Here's my thoughts on Japanese from Zero and what I learned about myself as a learner. Japanese from Zero really truly is from zero. The fact that I had already learned the hiragana made the book very slow and painful for me, and I think hindered what I already knew about hiragana since I had stopped using a lot of them. Trombley teaches hiragana progressively meaning that you'll be learning one set of the syllables per chapter, and then he'll mix those with English. For example, arigatou might be written out in the first chapter as あrigatoう. By the end of the book you'll know the full set of hiragana. This quickly became frustrating as I was ending up writing out all of my notes in hiragana from studying the lectures and using the book felt like a step backwards. The other thing I learned is that I need a fair amount of details about how or why something functions as it does. Trombley is really great at making things simple, but he doesn't always excel at explaining why something is how it is. Don't get me wrong; I really like George's videos, but he's kind of an exciteable guy. He clearly loves teaching this stuff, but I think in his excitement he can lose the plot a bit and leave out some details. I don't gain much as a learner by being told "x is y but x can NEVER be z" without explanation. My other issue with JFZ was the vocabulary lists. The vocabulary is generally given to you as words that you can write with the hiragana that you know for where you are in the book. The problem with this is that I have no reason to remember the word for elephant at this stage in my learning process so for my learning style, I have no reason to retain that information (and indeed, I have no fucking idea what the word for elephant is right now).
Enter Genki. Again, I hesitated on this because it seemed to be a college level book... but that was the exact reason I shouldn't have hesitated on it. Genki may not boil things down to as simple of a level as Trombley does, but you'll have covered about the first 3-4 chapters of JFZ in the first two of Genki. Genki doesn't hold your hand as much - you're expected to know hiragana and katakana by chapter 3 and you'll start being introduced to kanji for numbers and time in the third chapter. Genki is hardcore enough that the entire answer key is actually written in Japanese, barring questions where you are supposed to translate a word, phrase or numbers. This sounds daunting but trust me, it isn't. You feel much more rewarded. Knowing the hiragana and katakana is a slightly bigger ask, and I will admit that I am currently stalled out on chapter 3 a bit as I don't have my katakana 100% down. I don't want to advance much further until I know them well enough to not refer to the chart, as I can with hiragana. Genki does a satisfying job of explaining vocabulary concepts more in depth so I can have a deeper understanding of the material as well, instead of being told what it is.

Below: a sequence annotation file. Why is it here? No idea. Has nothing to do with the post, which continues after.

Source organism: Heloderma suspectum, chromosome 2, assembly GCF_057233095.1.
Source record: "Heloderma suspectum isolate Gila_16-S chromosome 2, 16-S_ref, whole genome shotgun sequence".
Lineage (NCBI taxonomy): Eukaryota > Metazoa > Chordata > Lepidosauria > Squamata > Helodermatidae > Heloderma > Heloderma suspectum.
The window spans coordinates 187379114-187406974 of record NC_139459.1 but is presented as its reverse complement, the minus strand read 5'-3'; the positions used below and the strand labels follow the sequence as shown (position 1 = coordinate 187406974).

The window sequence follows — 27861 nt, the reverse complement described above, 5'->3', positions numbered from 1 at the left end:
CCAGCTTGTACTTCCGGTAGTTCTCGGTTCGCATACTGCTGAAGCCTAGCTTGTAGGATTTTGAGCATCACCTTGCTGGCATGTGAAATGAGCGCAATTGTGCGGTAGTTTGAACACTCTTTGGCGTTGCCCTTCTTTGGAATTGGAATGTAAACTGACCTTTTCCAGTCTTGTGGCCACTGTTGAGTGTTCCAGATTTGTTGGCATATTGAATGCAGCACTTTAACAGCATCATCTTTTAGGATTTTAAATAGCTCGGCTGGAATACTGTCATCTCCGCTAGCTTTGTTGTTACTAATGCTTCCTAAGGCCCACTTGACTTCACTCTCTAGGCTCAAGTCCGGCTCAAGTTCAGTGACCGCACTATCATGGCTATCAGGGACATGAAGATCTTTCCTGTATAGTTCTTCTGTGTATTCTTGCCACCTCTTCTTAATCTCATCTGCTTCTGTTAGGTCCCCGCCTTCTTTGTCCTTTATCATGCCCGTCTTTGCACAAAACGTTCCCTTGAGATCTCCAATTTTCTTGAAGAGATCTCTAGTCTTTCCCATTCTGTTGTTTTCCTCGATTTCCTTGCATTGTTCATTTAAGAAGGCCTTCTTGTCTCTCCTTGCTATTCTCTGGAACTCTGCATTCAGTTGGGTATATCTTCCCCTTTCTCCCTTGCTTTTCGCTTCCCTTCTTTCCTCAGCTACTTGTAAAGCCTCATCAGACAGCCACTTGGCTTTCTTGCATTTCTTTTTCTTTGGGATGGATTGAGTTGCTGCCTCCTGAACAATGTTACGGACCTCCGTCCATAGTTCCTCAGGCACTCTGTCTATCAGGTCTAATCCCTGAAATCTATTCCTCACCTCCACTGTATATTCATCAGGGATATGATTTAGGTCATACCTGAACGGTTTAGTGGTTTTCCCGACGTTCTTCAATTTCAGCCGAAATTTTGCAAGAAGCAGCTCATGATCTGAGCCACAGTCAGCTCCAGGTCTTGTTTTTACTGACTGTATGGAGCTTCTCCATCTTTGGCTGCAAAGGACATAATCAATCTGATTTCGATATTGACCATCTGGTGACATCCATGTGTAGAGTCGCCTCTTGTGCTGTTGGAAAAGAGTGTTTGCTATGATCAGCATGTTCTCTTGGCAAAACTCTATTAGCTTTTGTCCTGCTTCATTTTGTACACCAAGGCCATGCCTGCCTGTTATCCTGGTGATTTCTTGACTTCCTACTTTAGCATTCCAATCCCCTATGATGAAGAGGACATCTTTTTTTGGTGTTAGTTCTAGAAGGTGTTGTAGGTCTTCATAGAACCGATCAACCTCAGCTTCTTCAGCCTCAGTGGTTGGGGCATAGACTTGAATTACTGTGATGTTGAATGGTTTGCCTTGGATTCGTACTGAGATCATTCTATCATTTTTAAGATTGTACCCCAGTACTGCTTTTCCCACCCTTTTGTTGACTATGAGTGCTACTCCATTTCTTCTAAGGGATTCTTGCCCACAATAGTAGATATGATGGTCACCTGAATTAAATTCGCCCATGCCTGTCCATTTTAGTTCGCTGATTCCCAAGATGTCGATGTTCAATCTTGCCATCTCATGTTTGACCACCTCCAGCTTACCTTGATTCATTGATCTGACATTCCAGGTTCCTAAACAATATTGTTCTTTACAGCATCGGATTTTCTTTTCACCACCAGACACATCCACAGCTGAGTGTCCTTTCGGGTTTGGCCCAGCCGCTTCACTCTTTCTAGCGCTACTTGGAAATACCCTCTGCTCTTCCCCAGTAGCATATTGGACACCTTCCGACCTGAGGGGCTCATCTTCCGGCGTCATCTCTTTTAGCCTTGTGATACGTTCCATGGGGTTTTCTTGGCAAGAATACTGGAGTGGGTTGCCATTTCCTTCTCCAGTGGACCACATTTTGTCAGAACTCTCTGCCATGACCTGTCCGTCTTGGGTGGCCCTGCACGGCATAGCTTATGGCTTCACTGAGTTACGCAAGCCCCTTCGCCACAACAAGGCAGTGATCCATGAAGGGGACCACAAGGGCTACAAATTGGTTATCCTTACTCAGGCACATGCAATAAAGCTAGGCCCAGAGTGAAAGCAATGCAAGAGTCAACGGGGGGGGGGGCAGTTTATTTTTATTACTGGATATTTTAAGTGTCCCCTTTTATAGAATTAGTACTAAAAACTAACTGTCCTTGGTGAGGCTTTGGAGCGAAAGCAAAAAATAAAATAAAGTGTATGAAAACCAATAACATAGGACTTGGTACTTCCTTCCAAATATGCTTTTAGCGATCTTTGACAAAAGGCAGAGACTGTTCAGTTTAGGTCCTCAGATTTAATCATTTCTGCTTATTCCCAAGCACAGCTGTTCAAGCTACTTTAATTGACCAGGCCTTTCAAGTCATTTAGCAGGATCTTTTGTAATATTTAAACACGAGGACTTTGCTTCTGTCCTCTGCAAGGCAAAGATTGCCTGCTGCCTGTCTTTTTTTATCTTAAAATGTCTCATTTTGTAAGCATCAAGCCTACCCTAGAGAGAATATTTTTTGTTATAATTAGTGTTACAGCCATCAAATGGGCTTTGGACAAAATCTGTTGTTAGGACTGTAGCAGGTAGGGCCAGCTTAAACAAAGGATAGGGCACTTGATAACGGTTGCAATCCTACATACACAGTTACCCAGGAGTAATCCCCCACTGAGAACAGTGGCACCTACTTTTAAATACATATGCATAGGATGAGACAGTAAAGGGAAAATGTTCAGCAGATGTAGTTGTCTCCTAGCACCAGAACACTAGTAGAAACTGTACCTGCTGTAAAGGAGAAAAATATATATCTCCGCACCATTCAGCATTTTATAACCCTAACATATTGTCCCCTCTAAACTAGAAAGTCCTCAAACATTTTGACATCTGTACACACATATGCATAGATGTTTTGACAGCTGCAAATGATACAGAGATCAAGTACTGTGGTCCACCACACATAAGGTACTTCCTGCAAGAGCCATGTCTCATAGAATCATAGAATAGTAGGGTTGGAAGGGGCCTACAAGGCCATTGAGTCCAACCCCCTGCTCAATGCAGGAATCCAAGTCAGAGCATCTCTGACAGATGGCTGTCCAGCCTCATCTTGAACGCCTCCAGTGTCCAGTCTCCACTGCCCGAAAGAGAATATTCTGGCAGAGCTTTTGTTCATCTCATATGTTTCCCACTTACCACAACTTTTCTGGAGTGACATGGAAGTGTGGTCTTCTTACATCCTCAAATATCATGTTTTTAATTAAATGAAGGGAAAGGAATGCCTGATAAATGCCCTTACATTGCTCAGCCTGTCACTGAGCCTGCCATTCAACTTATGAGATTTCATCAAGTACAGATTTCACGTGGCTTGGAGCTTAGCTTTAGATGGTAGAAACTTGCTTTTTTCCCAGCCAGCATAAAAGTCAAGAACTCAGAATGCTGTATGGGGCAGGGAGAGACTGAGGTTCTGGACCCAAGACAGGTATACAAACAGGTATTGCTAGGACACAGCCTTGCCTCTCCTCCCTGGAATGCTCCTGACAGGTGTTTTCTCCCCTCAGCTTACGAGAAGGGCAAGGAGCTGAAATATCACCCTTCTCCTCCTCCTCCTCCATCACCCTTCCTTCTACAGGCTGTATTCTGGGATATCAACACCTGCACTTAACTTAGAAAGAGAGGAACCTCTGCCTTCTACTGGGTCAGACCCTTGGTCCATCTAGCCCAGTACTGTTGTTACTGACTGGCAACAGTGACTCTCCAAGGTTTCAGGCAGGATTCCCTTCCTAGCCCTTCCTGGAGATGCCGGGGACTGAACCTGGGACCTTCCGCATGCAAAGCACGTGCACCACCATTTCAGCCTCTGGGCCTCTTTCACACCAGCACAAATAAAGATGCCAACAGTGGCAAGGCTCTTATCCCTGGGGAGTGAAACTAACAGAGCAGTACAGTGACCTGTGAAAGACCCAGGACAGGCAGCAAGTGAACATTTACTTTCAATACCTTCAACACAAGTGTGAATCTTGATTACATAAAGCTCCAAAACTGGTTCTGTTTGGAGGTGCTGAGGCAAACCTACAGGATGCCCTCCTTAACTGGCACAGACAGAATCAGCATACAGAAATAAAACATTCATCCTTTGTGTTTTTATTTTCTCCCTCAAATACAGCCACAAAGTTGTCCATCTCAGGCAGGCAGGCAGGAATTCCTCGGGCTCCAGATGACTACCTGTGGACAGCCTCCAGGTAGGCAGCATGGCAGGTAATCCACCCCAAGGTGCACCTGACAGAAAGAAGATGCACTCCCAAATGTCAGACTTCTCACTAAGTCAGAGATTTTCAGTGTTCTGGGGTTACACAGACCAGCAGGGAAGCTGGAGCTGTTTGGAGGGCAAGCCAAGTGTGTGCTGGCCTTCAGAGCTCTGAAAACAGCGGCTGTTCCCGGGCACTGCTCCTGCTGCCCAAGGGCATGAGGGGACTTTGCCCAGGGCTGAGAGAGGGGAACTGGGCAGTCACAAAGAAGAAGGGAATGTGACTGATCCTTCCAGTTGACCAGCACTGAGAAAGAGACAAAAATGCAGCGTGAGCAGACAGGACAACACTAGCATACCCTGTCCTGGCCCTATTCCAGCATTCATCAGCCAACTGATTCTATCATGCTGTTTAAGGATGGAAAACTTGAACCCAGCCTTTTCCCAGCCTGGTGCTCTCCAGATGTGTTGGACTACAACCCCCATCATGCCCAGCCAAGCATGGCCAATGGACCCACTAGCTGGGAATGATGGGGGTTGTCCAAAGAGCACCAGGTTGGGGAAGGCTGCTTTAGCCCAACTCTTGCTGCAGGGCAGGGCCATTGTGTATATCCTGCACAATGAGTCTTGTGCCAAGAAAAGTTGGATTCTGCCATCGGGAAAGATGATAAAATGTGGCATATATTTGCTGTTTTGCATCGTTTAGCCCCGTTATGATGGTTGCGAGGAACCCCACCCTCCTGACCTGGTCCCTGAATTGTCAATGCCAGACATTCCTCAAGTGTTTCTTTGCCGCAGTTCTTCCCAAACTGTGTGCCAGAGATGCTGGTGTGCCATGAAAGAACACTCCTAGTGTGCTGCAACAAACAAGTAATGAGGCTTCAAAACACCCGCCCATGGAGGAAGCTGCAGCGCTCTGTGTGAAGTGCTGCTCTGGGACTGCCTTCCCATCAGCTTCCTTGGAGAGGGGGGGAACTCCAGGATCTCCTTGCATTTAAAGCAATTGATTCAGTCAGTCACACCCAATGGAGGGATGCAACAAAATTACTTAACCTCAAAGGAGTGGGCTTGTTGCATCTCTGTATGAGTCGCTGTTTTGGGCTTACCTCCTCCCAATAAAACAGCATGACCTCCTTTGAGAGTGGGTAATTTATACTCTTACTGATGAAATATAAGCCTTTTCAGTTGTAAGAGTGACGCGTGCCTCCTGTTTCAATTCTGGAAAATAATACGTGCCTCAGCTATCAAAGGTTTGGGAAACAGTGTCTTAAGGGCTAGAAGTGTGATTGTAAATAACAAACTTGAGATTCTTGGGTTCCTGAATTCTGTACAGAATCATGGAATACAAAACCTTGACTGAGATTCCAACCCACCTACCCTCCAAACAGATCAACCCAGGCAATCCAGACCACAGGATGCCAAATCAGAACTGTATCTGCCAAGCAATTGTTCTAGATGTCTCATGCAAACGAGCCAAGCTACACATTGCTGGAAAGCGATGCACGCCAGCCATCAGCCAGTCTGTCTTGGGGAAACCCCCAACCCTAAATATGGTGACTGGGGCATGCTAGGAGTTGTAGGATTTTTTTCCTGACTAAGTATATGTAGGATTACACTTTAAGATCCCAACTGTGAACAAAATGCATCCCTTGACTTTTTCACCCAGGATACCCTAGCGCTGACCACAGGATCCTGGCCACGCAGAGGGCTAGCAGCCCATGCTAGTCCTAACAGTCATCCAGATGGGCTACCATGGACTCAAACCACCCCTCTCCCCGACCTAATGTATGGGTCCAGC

Moving forward, I believe that I'll primarily be relying on Genki. However, I did mention that I like Trombley's videos and he's good at simplifying things. I can easily see myself continuing to use them as a resource alongside Genki if there's anything in the book that I don't feel 100% comfortable with and could use a simpler explanation. A big part of starting this on my own has been coming to understand what I need to succeed on my own as a learner. An important part of that is admitting that as a learner, you aren't always perfect and that some concepts can just be beyond you for any variety of reasons. Maybe just a simple misunderstanding, maybe just... not getting it for any particular reason. That's why it's important to have some kind of a resource that can dumb it down considerably.
Swallowing My Pride
Flashcards. I really hate flashcards. I always have. I felt that I never benefitted from them. Really I think I just didn't know how to use them. By that I mean I just never spent enough time doing them repeatedly to ingrain anything into my memory. I would go through once or twice and feel very... well, whatever about it. In any online discussion, you frequently find people recommending Anki, a flashcard program that you can download or create decks form. Since I'm a stubborn fuck I decided I wasn't going to use Anki because nyeeeh. Well, I had to swallow my pride. I was having a hard time remembering the vocab from Genki. I installed Anki to my phone and downloaded vocab lists for the Genki chapters I had reviewed. At first I was pretty unimpressed and went about flash cards how I had previously. I kept coming back to the app and found that wow, I was actually gaining something from it. There's still a few words that are just a pain in the ass for me for whatever reason, but I can tell I'm gradually getting better. So, deal with it and try something you don't like. It might help.